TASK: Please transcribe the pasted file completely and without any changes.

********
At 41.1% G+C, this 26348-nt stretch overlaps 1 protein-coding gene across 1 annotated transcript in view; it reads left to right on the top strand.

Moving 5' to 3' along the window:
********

At 41.1% G+C, this 26348-nt stretch overlaps 1 protein-coding gene across 1 annotated transcript in view; it reads left to right on the top strand.

Moving 5' to 3' along the window: